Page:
Machine Girl (2008) October 28, 2008

Posted by Cal in : Uncategorized, Horror, Comedy, Action, Exploitation, Bad Films, 2000s films , add a comment

Director: Noboru Iguchi  Main cast: Minase Yashiro; Asami; Kentaro Shimazu; Nobuhiro Nishihara  Territory: Japan

After schoolgirl Ami’s (Minase Yashiro) younger brother gets killed by a gang of bullies, she stumbles on a list of his tormentors and goes on a rampage of vengeance.  Even after losing an arm, Ami hardly misses a beat – especially after a huband and wife team of mechanics fix her up with a replacement in the form of a high-calibur machine gun.  But the final revenge will not be easy – the head bully’s father is a Yakuza chief, expert in the use of a katana.  But even he is no match for his psychotic wife…

Machine Girl is the latest film from Noboru Iguchi, the man responsible for the ultra-mad Sukeban Boy.  As you would expect, it’s another blend of gore, bad acting and unconvincing fight scenes, but this time it looks like he had a budget for the film.  There are even a few bargain-basement CGI effects thrown in for good measure, and it’s got more of a cinematic feel to it. 

L-R: Asami Miyajima, Minase Yashiro 

With lines like: “Wash your hair in your son’s blood!”, random ninja attacks and a soundtrack that sounds like your typical 80’s straight-to-video action film, you know you’re talking major-league exploitation revenge-flick trash, and this is probably as good as it gets.  In fact, I’m really surprised not to see Tarantino’s name anywhere on the Region 1 release, and I imagine it’s already up there as one of his favourite films.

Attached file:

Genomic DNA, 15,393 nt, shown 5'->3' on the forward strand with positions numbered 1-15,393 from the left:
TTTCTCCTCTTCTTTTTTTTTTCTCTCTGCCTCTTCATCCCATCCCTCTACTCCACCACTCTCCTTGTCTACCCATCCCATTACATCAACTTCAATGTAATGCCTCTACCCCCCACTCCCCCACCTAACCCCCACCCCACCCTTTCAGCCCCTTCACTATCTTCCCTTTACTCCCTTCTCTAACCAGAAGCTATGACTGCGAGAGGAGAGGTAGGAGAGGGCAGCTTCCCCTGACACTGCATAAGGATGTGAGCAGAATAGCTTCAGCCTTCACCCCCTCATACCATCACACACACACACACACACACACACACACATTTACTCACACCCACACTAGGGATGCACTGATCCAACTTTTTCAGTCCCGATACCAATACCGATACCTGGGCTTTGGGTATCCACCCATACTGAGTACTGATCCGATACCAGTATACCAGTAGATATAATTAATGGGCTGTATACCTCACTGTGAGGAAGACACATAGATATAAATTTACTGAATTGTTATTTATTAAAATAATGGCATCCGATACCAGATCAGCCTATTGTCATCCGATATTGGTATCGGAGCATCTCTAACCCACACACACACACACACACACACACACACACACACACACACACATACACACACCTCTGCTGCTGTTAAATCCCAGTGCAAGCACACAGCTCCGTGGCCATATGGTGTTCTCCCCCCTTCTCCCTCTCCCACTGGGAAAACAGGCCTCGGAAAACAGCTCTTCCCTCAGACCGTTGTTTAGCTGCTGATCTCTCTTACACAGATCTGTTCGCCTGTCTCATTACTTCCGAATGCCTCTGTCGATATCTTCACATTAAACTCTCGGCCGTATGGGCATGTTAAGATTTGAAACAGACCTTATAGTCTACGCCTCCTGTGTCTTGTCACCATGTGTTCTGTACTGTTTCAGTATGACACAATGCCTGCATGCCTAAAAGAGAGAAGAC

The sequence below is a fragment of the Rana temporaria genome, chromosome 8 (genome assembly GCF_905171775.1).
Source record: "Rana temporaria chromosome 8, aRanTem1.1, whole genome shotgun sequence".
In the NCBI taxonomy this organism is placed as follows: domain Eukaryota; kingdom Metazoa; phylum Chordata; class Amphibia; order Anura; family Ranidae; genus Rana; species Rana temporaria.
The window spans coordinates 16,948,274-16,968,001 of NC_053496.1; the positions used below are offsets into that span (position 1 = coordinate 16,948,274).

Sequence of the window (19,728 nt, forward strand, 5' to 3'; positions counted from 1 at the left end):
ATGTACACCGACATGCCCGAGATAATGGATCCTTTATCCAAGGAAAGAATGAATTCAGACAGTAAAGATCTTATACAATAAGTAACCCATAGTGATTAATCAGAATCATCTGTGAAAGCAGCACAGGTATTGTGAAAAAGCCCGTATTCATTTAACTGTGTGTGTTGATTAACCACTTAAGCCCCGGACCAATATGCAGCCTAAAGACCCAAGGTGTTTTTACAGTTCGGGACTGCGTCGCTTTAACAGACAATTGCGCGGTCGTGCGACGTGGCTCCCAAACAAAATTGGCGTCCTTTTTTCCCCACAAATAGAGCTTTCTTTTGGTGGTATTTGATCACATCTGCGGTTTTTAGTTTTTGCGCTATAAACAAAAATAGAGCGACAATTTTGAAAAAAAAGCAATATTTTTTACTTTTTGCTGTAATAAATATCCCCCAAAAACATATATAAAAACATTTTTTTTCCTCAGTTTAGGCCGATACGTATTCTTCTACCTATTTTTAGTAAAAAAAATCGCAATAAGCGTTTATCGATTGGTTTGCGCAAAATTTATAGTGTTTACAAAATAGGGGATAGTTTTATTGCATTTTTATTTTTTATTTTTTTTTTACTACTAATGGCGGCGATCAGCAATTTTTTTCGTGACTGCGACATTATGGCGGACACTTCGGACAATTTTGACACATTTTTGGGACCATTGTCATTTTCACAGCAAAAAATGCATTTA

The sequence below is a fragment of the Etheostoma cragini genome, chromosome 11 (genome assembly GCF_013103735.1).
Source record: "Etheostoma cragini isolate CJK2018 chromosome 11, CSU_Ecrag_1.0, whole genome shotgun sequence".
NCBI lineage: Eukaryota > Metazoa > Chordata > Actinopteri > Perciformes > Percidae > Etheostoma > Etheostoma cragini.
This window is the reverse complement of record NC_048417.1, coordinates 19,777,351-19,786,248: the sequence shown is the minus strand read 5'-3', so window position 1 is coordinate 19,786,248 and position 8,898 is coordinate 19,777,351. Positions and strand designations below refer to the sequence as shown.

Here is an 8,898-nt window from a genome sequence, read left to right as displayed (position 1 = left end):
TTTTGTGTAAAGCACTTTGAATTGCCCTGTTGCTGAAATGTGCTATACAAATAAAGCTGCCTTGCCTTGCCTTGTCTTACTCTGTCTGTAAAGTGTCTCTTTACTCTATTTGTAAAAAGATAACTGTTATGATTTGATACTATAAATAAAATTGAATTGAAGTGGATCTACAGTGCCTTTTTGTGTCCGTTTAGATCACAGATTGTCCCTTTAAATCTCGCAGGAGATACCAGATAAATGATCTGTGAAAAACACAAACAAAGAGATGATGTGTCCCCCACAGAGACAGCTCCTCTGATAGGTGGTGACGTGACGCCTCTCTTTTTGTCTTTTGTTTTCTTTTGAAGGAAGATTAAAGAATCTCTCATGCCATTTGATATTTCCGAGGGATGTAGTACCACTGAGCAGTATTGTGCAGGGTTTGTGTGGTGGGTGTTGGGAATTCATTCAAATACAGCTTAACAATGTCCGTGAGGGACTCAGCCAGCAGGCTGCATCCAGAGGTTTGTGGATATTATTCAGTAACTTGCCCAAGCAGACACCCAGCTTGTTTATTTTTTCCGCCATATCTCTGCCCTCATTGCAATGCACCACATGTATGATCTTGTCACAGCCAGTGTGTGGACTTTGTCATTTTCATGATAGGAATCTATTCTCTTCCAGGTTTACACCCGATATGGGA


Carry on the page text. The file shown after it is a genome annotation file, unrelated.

It seems pointless to talk about characterisations, but there has been an effort to give mechanic Miki (Sukeban Boy’s Asami) some character developement from her initial hostillity towards Ami (she believed Ami’s parents were murderers) to being a strong friend when her son is killed alongside Ami’s brother.  Even bully Sho’s father is a more interesting character than at first appears due to his villainy being trumped at every turn by his demented wife. 

Athough the acting is generally poor, this guy really nailed the part. 

Which brings us back to the gore.  This really is a showcase for old-school effects, and like Sukeban Boy, it reminded me of the video nasties from the late 70’s or early 80’s.  Whether you think the gore effects are stupid or not probably depends on your fondness for those films, I suppose, but I thought they were a lot of fun.  I wasn’t quite sure whether the whole film is actually a satire on these kinds of films, and whether it was in fact a lot more intelligent than it appears at first glance.  It’s definitely possible.  But the important thing is that it’s a fun, mad little film that rips along at a breakneck speed ideal for those times when you want to see something completely over the top.

Oh, and that drill bra…!

Black Belt Jones (1974) June 12, 2007

Posted by Cal in : Action, Blaxploitation, 1970s films, Bad Films , add a comment

Director: Robert Clouse  Cast: Jim Kelly, Gloria Hendry, Malik Carter, Scatman Crothers  Action Director: Robert Wall  Territory: USA  Production Company:  Sequoin Films

I thought it was probably time to mix it up a little with another 70’s Blaxploitation movie.  Black Belt Jones is an ultra low budget wisecracking movie with eye-rollingly corny dialogue, some dodgy editing and a couple of performances so wooden they present a fire hazard.  But it also has heaps of funny lines (both intentional and otherwise), a full-on funky score and that authentic 70’s atmosphere that just can’t be recreated.